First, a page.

We now have an excellent venue in the new Prestbury Hall in Bouncers
Lane, thanks to the hard work put in by the Trustees, and it would be great
if we could put it into use from time to time. I would not want to encroach
on the WI drama group that already puts on a Christmas event, but thought
that maybe a spring and/or autumn show of some kind would work. Perhaps if
you are interested you would contact me and if there is enough interest to
make it worthwhile I would then call a meeting of all interested parties.
We are looking for people to join the bell ringing band at St Mary’s.
Bell ringing is an English activity with over 400 years of history: you
would help to maintain this traditional skill which is a service to the
Church. It’s a very sociable activity that families can enjoy together.
You do not have to be strong; being able to count is all the maths you’ll
need and you don’t need to be good at music.
You’ll need to be able to join us on Tuesday evenings for our practice,
and, a few months later, when you have learnt to ring, on Sundays, when we
ring for service. Children should be twelve or over: we’d prefer if children
learnt with a parent.
We are holding an open evening from 8.00pm until 9.00pm on Tuesday 20
November, when you can meet us and find out more. We’ll then run a
beginners’ course for those interested, four lessons, each about an hour
Any queries to bellsprestbury.net
David Lynch and Jenni Scruton
Many of us in the Parish are now of a ‘certain age’ which means we are on
a fixed income. This means that we cannot always increase our planned giving
when asked. However, there is another way in which our churches can benefit
from your generosity. Have you ever considered leaving a sum of money in
your will to the church? This can be small or large and would make the
difference to our funds that perhaps we cannot make in our life-time. If you
would like to know more I have the necessary details and would be glad to
talk to you if you so wish.
O LORD, you have searched me and known me. You know
when I sit down and when I rise up; you discern my thoughts from far away.
Where can I go from your spirit? Or where can I flee from
In your book were written all the days that were formed for
me, when none of them as yet existed. How weighty to me are your thoughts, O
God! How vast is the sum of them! I try to count them – they are more than
the sand; I come to the end – I am still with you.
Psalm 139:1-2, 7, 16-18 (NRSV)
How many of you have stood in a wide open space at night, where the only
light comes from the myriad stars? I don’t know about you, but it certainly
makes me feel very insignificant and at the same time awestruck that in a
very tiny way I too am part of God’s amazing Creation.
This psalm confirms that God is always here; he knows each one of us
intimately, and has done so since before our very existence! Whether we
accept this or turn our backs on him makes no difference, his love for us
will always be there.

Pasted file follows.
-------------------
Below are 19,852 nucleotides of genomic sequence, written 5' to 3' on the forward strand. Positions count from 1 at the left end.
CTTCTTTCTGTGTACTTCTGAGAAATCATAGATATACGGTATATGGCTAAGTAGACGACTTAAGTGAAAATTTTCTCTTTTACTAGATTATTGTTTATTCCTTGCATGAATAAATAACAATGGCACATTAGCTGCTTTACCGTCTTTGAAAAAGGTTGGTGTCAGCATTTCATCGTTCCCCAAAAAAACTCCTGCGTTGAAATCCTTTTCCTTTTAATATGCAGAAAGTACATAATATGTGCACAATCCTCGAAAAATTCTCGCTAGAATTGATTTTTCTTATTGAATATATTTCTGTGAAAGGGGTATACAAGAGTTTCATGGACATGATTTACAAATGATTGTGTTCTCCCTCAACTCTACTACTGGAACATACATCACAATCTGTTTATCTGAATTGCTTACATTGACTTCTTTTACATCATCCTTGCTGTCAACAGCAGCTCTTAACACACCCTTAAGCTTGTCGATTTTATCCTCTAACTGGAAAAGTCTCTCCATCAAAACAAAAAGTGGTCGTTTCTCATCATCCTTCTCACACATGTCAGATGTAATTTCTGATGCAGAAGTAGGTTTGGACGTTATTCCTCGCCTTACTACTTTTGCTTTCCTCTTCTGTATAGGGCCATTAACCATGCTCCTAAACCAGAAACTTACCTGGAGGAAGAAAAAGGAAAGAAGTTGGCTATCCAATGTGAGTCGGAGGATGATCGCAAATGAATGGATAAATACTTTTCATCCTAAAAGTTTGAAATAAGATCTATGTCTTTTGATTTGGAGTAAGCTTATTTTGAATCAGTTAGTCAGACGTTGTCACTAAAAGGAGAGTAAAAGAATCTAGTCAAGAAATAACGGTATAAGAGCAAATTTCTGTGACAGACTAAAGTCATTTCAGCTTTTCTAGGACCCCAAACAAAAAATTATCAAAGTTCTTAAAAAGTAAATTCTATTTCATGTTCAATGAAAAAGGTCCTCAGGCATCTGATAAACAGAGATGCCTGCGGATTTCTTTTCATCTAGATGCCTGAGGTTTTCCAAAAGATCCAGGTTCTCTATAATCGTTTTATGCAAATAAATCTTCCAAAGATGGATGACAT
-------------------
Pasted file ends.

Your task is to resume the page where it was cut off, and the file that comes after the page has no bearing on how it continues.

Like the stars in the night sky, the grains of sand on a beach that you
sift through your fingers are too many to count, and yet God knows them all,
and nowhere is too far, too high, too deep for him to reach us. The point is
that we have to want to be found, the responsibility is ours. God is here,
but if we don’t make the effort to search for him, or if we try to hide from
him, then the ‘connection’ just won’t happen!
Perhaps the way in which we hide from God, or turn our backs on him has
changed over the millennia since this psalm was written, so that nowadays it
is such things as our busyness, our social activities, the million and one
things that can take up our time, so that Sunday mornings end up being the
only time that we find space to worship God, and then only if there isn’t
the shopping to do or a football/cricket/rugby match to play in or watch.
But even then, every so often for a small instant, through a chord of music,
a thing of beauty or a smile on the face of a stranger, God reminds us that
he is here, that it only takes an instant to turn back to him, to follow the
path he has set out for us to follow.
In Ephesians 2 v 10, Paul says, ‘For we are what he has made us, created
in Christ Jesus for good works which God has prepared beforehand to be our
way of life.’
God has a plan for each of us, He sent his son Jesus Christ as a guide
for us, but it is up to each one of us, to use the gifts He has given us.
Jesus himself says, in John’s gospel, (ch 14 v 11), ‘Believe me that I am
in the Father and the Father is in me, but if you do not, then believe me
because of the works themselves.’ By believing in God and being open about
our belief, we are beginning to do the ‘good works’ that he has set out for
Basically, the powerful message that comes to us across the ages is, ‘You
can run, but you can’t hide!’ Instead, why not find a quiet place somewhere,
preferably outdoors, and just sit and marvel at the beauty that is God’s
Creation, worship him in your own way and in your own time, and let him come
fully into your life.